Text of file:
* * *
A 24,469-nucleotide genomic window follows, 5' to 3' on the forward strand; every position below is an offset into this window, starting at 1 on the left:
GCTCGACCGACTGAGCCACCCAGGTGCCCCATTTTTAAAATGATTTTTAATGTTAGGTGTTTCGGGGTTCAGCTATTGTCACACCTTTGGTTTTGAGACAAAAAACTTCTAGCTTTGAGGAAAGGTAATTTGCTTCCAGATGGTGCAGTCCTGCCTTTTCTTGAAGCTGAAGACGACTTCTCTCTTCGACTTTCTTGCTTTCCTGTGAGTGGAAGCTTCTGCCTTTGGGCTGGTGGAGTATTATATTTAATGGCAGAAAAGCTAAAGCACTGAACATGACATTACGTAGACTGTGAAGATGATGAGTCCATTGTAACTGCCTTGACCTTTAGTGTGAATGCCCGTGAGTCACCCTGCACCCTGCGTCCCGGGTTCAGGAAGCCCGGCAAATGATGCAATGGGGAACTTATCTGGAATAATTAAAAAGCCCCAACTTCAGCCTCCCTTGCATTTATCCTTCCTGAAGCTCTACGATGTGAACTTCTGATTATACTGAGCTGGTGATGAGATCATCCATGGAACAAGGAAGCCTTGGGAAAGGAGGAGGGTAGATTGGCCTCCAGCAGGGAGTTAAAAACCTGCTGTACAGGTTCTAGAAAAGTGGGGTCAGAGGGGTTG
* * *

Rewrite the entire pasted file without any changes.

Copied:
A 24,469-nucleotide genomic window follows, 5' to 3' on the forward strand; every position below is an offset into this window, starting at 1 on the left:
GCTCGACCGACTGAGCCACCCAGGTGCCCCATTTTTAAAATGATTTTTAATGTTAGGTGTTTCGGGGTTCAGCTATTGTCACACCTTTGGTTTTGAGACAAAAAACTTCTAGCTTTGAGGAAAGGTAATTTGCTTCCAGATGGTGCAGTCCTGCCTTTTCTTGAAGCTGAAGACGACTTCTCTCTTCGACTTTCTTGCTTTCCTGTGAGTGGAAGCTTCTGCCTTTGGGCTGGTGGAGTATTATATTTAATGGCAGAAAAGCTAAAGCACTGAACATGACATTACGTAGACTGTGAAGATGATGAGTCCATTGTAACTGCCTTGACCTTTAGTGTGAATGCCCGTGAGTCACCCTGCACCCTGCGTCCCGGGTTCAGGAAGCCCGGCAAATGATGCAATGGGGAACTTATCTGGAATAATTAAAAAGCCCCAACTTCAGCCTCCCTTGCATTTATCCTTCCTGAAGCTCTACGATGTGAACTTCTGATTATACTGAGCTGGTGATGAGATCATCCATGGAACAAGGAAGCCTTGGGAAAGGAGGAGGGTAGATTGGCCTCCAGCAGGGAGTTAAAAACCTGCTGTACAGGTTCTAGAAAAGTGGGGTCAGAGGGGTTG